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Blood transfusion

Illustration of an early blood transfusion from lamb to man, 1705.

Illustration of an early blood transfusion from lamb to man, 1705.

Credits:Wellcome Library, London.

The average adult body contains between 4.7 and 5.2 litres of blood. If a lot of blood is lost, it must be replaced or the patient will die. Transfusions were not a common procedure until the 1900s. Attempts had been made as far back as the 1600s, but blood transfusion was not always safe and many people died in experiments to transfuse blood from patient to patient or animals to humans.

It was only when the Austrian medical scientist Karl Landsteiner developed techniques to identify blood types in 1909 that blood transfusion could be conducted with a degree of safety. Further experiments by Landsteiner discovered the ‘rhesus factor’, in which blood is identified as positive or negative.

By 1910, with sodium citrate as an anticoagulant, blood could be refrigerated and stored. During the First World War (1914-18), Geoffrey Keynes, a British surgeon, worked to develop a portable machine that could store blood to enable transfusions to be carried out more easily. It is thought that the first blood transfusion on the battlefield was performed in 1818 by the Prussians (Germans) directly from one patient to another.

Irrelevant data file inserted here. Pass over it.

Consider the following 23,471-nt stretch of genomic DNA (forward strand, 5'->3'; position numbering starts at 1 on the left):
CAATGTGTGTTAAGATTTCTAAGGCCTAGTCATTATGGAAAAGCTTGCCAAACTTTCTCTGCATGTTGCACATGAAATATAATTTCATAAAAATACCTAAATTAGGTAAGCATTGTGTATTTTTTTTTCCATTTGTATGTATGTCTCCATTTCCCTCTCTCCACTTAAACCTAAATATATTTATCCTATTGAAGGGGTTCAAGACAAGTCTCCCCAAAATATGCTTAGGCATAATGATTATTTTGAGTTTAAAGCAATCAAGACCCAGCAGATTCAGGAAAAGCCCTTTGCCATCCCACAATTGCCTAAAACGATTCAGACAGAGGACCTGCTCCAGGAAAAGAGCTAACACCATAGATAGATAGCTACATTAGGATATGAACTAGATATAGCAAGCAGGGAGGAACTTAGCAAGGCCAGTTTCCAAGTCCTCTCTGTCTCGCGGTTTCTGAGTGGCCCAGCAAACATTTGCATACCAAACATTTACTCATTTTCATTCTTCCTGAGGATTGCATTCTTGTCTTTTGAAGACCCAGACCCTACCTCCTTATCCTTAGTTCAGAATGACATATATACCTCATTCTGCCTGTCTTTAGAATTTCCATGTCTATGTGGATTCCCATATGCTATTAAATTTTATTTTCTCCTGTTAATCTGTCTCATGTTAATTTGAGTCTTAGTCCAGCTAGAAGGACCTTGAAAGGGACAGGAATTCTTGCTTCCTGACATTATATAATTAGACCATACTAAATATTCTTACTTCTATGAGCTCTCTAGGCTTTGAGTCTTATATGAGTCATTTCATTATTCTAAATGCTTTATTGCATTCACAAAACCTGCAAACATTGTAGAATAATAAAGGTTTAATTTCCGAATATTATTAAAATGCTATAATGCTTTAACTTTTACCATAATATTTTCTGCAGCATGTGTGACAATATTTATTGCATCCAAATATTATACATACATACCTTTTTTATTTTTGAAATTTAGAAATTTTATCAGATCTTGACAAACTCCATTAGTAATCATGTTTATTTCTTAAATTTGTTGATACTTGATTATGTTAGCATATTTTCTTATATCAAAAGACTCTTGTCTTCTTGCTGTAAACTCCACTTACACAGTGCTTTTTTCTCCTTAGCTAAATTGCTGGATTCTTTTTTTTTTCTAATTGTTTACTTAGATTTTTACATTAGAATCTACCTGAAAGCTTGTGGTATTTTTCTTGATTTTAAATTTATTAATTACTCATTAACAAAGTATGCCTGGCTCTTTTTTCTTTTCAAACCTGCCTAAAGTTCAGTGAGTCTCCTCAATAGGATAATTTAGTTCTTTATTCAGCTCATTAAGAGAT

By the 1930s blood plasma and red blood cells could be separated and could be stored for longer. Blood types - the rhesus blood-group system - were identified around 1939-40. By the Second World War new techniques of refrigeration and plasma storage meant that blood banks could be established and blood was available for any patient who needed it.

Blood banks are now a standard part of medical practice. However, there are differences in their organisation. Some countries only take donations from volunteers, while others pay people for their blood. Although blood transfusion can be a life-saving procedure, without proper screening diseases can unfortunately be passed from the donor to the recipient.


Z Cope (ed.) History of the Second World War: Surgery (London: HMSO, 1953)

M Harrison, Medicine and Victory: British Military Medicine in the Second World War (Oxford: OUP, 2004)

K Pelis, ‘Transfusion, with teeth’ in R Bud, B Finn and H Trischler (eds) Manifesting Medicine: Bodies and Machines, R (Amsterdam: Harwood, 1999), pp 1-29

D Starr, Blood: An Epic History of Medicine and Commerce (New York: Alfred A Knopf, 1998)



The liquid component of blood, in which the blood cells are suspended. Plasma makes up around 55 per cent of blood's total volume.